A Ryder rig has jack-knifed on my exit. Exactly one week ago, another rig jack-knifed in the same exact spot in the same exact attitude. At that time, I was able to go north to the next exit, do a flip-flop, and get back to where I needed to go.

Not today.

A wrong mistake. Epic fail.

Both lanes of the interstate were covered with a quarter inch of ice. Nobody could make it up the hill. It was 7:30am, and I was stuck, 100 yards from my exit.

The southbound lanes are no better. A rig had partially jack-knifed there on the entrance ramp, effectively blocking the ramp, and the driver was constantly bleating and bitching on the CB radio about her predicament. After listening to this for an hour or so, I wanted to gut her like a carp.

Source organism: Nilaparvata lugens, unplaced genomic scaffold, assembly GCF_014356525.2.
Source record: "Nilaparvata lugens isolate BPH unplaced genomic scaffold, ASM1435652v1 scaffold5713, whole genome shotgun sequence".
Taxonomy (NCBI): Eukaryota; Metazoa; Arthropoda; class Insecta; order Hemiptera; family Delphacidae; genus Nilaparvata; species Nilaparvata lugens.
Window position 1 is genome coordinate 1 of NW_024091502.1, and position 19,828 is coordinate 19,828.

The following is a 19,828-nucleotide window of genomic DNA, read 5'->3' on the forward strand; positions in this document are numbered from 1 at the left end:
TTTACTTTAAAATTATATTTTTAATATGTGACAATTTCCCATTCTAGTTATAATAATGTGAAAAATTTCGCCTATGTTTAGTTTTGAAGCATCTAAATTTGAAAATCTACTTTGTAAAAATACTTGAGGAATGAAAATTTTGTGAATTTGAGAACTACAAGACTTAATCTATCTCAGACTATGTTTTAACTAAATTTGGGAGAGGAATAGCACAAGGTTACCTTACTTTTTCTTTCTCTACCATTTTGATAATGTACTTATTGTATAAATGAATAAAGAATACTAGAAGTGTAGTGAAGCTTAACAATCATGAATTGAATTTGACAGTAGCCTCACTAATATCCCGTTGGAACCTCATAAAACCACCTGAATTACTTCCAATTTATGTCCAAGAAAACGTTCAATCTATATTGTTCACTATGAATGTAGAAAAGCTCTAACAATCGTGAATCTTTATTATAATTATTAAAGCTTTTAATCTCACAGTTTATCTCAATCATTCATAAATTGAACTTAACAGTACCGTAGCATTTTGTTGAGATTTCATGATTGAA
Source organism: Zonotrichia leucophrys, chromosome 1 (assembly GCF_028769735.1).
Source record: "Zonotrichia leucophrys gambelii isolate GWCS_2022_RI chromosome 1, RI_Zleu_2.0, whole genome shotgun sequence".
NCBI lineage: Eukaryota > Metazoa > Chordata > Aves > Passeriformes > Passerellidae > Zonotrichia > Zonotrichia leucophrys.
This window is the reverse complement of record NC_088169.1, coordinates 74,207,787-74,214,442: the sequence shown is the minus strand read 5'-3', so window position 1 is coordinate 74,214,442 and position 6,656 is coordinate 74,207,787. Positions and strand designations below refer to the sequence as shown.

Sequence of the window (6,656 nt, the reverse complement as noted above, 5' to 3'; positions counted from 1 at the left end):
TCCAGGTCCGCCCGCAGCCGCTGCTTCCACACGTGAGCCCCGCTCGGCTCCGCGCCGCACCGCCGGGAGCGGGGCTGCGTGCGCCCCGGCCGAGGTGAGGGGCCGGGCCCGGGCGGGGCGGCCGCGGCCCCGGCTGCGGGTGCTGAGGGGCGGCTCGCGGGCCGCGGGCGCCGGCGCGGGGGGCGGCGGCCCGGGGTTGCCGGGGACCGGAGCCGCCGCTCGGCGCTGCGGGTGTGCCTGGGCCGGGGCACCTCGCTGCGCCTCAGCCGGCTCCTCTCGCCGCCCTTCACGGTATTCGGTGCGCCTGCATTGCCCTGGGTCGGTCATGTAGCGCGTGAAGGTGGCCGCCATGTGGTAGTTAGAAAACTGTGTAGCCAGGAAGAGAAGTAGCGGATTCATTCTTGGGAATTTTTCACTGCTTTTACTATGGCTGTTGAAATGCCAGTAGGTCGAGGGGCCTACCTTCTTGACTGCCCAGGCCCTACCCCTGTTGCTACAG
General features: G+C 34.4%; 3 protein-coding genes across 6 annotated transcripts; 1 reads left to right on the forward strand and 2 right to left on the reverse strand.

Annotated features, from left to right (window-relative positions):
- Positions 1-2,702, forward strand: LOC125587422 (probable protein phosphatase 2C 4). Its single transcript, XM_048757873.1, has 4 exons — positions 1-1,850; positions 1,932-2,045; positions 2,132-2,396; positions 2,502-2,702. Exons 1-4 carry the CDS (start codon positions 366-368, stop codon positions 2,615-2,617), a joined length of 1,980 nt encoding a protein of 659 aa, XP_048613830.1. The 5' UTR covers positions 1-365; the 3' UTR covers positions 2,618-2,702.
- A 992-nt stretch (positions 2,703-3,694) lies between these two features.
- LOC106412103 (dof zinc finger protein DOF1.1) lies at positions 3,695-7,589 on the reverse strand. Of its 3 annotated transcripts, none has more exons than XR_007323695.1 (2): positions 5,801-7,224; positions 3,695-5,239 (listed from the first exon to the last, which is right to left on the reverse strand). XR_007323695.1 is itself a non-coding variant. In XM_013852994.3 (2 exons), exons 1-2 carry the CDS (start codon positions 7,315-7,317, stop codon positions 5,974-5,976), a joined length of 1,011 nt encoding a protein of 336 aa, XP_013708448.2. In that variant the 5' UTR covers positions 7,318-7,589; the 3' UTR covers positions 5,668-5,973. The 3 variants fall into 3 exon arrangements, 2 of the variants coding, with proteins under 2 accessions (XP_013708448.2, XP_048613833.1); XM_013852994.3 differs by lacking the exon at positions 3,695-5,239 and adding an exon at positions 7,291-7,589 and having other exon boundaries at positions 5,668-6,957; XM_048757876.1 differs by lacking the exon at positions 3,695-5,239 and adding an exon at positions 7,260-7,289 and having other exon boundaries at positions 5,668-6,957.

It would be 9:30am before a DeKalb County highway truck would appear to lay down some salt, and another hour before the salt would take effect enough that traffic could begin moving.

Better late than never. Kinda. The salt trucks had to reverse down the highway in order to get enough traction to spread their material.

I give the DeKalb County Highway Department an “F” for their performance. They knew for at least two days that this kind of weather was going to happen, did nothing to prepare for it, and took 2 hours or more to respond to it.

Thanks, guys.

Some say that tight budgets and salt shortages are to blame. I blame George W. Bush, Dick Cheney, and Halliburton.

The bastards!